Second, this measuring invariably leads to gameplay rewards, forcing you to go a certain way if you want to see certain parts of the game, or get the most powerful character you can. I still haven’t done the zither quest in Jade Empire after three playthroughs (it requires you to drop the morality slider pretty close to the bottom), simply because my characters that tried to follow the Way of the Closed Fist as expounded in the game didn’t kill enough innocent people or steal from enough crippled grannies. I can’t imagine playing through either KoTOR as a neutral character, because you don’t get the insane bonuses that going all light or all dark provide.

    There are better ways to model morality in video games than one global stat that determines how moral your character is. Personally, I think a simplified version of the Honeycomb system would be nice, where characters are only aware of the moral decisions you’ve made relative to them or people they know. This will still provide for some morality modeling in the game, and prevent both the problems of adding yet another stat to level up and the annoying problem Morrowind had of banishing your from every city in the world once you committed a crime.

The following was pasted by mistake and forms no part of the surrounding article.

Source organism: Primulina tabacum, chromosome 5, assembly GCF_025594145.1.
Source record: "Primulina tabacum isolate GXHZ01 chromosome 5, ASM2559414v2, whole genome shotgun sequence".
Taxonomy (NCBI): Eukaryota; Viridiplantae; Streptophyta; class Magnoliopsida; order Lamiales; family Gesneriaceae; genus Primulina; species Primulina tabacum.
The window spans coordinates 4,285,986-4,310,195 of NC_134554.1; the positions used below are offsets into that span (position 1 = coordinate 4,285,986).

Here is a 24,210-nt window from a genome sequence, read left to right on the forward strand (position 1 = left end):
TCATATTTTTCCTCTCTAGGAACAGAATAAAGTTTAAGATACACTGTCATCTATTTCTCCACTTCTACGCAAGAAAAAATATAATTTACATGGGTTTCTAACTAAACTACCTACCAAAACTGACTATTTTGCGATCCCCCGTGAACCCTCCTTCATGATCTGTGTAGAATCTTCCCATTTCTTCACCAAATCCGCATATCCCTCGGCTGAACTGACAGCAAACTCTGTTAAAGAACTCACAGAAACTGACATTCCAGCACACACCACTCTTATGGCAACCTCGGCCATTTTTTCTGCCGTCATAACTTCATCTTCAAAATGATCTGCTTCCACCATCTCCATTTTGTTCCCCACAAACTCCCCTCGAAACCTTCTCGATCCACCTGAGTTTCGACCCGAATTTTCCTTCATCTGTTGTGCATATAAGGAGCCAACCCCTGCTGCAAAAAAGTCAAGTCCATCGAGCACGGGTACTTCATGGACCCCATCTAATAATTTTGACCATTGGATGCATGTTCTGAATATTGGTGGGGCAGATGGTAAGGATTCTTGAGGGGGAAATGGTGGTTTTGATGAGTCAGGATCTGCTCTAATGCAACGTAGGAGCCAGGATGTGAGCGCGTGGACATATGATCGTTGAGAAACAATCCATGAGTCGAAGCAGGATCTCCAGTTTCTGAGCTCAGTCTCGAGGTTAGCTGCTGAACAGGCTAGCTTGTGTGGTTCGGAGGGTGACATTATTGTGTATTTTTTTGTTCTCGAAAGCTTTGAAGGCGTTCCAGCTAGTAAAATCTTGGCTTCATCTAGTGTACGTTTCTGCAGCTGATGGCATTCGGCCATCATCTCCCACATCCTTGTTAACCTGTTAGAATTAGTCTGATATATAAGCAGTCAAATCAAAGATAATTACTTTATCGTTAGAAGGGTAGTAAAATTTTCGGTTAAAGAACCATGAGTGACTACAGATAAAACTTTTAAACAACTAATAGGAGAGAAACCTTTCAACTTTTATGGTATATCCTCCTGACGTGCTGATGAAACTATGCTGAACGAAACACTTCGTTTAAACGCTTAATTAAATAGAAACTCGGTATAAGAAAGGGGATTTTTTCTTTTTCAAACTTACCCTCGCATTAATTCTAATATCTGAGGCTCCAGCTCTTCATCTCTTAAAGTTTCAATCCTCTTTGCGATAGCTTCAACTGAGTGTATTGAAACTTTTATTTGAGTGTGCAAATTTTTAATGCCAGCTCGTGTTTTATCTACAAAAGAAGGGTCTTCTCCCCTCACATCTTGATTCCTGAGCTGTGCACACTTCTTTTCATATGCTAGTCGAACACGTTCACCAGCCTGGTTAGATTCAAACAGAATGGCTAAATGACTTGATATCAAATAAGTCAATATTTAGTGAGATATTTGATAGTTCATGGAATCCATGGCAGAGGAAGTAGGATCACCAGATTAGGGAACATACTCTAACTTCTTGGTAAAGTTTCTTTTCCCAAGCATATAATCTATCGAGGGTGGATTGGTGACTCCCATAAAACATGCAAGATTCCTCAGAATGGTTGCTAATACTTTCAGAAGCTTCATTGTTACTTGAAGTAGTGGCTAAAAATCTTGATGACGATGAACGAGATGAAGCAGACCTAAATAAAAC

You could also just provide rewards on a decision by decision basis, rather than making it a stat that persists. I’ve been playing Vampire the Masquerade: Bloodlines recently, and while it is a deeply flawed game in many respects, I like the fact that the morality system is pretty hands-off. There’s humanity, but it only gets decremented if you kill innocent people, and gets incremented if you take the good paths in certain side quests. For all intents and purposes, it exists only to keep players from depopulating the game world and as a remnant of the PnP system the game is based on. Other than that, all morality is handled on a quest-by-quest basis, and the only thing a good or evil decision impacts if the reward you get for the quest. It’s a pretty low-tech solution, but it lets you play the character you want to play and not suffer for it in terms of the game.